Prada has blood on its hands. That’s the message that PETA U.K.’s bodypainted “snake” delivered outside the company’s store in Milan.
The next day, a PETA representative attended Prada’s annual meeting, making executives squirm. In 2016, PETA bought a stake in the company in order to pressure it from within to end its use of exotic-animal skins.
While it’s promising that Prada Executive Director Carlo Mazzi assured PETA that the company will no longer prominently highlight exotic skins or fur in its line and that items made of ostrich skins account for less than 0.3 percent of its inventory, Prada continues to refuse to do anything more substantial to end the cruelty it supports.
“Prada knows full well the cruelty behind its snakeskin handbags, crocodile shoes, and other items made from animal bits and pieces,” says PETA Executive Vice President Tracy Reiman.
As PETA has exposed, ostriches are roughly handled and electrically shocked before their throats are slit, snakes are nailed to trees and skinned alive, alligators’ necks are hacked open, and crocodiles are kept in tiny, filthy pits and metal rods are jammed down their spines.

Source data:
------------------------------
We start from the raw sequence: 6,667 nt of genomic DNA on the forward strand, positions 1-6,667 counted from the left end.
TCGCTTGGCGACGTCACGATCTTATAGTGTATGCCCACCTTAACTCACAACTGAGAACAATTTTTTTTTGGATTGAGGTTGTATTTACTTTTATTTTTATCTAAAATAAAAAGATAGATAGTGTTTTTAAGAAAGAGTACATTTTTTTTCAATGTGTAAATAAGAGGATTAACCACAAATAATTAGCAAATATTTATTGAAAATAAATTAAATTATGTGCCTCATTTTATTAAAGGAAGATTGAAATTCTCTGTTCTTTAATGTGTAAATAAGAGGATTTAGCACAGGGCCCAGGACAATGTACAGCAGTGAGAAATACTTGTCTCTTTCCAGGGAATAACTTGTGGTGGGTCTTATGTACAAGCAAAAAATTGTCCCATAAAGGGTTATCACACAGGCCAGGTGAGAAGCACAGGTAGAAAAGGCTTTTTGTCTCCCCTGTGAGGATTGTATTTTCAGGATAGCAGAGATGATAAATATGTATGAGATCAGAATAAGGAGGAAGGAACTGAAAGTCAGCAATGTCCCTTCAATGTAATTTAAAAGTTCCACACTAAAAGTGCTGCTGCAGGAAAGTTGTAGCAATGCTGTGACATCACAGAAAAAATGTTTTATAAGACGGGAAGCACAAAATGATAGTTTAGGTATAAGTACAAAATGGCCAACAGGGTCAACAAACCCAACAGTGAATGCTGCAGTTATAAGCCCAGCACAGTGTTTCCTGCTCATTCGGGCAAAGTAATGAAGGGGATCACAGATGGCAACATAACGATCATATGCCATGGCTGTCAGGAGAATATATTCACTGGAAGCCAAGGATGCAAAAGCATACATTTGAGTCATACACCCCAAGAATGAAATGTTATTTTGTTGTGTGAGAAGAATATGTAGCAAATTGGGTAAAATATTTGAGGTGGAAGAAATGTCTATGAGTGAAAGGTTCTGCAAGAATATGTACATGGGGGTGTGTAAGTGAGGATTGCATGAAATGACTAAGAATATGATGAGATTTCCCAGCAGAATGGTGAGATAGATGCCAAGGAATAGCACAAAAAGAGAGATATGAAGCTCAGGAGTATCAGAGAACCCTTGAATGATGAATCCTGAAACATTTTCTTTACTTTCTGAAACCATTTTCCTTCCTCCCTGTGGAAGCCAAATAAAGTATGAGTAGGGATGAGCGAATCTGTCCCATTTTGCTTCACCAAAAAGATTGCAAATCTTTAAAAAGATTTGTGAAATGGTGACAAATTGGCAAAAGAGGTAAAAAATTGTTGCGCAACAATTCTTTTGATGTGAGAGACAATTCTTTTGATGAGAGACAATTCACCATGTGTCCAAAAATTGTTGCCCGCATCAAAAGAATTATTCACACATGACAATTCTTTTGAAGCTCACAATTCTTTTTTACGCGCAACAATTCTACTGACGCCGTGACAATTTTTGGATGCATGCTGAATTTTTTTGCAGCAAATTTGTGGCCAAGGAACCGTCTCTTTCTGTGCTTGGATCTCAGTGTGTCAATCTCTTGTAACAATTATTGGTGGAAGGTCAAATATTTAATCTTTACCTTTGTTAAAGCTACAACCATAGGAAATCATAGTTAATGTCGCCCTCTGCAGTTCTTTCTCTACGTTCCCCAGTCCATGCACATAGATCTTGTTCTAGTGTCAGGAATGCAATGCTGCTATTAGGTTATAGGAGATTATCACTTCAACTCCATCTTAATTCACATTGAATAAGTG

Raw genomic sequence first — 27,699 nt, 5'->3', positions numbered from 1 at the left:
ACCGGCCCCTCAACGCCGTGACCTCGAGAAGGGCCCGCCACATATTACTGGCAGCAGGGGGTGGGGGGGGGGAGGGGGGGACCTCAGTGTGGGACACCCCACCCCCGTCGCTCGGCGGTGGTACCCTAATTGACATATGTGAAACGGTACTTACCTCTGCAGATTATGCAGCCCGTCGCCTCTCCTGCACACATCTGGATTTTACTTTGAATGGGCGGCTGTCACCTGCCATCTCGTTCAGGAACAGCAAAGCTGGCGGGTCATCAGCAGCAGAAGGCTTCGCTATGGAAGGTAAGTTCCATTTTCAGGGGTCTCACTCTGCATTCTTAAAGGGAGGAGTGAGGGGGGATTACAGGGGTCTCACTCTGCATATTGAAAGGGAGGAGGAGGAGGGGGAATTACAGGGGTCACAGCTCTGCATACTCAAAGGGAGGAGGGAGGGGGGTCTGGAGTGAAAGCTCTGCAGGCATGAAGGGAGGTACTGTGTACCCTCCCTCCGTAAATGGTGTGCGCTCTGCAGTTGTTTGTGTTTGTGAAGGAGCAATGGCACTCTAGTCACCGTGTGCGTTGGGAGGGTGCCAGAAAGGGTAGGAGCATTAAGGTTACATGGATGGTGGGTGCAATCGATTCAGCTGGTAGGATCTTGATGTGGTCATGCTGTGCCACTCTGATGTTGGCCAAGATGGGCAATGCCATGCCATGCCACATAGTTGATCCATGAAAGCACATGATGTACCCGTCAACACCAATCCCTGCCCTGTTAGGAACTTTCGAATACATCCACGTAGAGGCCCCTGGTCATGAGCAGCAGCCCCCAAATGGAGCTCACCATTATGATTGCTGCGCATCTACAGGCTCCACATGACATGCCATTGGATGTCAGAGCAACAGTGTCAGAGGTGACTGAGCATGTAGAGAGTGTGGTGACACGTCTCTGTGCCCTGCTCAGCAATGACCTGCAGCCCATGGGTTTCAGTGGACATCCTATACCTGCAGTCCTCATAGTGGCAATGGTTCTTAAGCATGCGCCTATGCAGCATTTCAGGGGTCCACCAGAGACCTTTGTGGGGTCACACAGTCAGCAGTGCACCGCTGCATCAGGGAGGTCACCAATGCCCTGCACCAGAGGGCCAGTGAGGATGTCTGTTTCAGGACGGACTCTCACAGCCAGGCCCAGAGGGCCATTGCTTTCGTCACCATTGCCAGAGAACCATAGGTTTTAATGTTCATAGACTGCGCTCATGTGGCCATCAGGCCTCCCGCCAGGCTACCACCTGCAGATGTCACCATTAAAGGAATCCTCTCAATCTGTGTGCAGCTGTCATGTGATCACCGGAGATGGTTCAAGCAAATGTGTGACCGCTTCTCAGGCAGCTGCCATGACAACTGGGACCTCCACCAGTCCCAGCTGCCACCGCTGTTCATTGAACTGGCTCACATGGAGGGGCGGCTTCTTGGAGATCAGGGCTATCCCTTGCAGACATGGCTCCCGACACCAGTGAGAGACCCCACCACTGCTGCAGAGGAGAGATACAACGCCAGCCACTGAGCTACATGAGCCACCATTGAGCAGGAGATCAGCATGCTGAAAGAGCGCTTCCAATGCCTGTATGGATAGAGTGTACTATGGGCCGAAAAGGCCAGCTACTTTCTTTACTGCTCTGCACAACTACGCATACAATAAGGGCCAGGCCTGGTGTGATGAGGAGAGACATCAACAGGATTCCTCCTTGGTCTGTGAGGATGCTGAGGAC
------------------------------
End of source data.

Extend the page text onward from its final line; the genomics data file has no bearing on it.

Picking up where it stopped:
At Prada’s meeting last year, Italian singer Daniela Martani led a protest outside the building wearing an “ostrich corpse” dress surrounded by life-size “ostriches.” PETA and our international affiliates have continued to hold eye-catching protests at Prada stores around the world since the launch of our first crocodile-skin exposé in 2016. And we don’t plan to stop until the company stops tormenting and killing animals for accessories.
Join compassionate people around the world in telling Prada to bag the exotic-animal skins.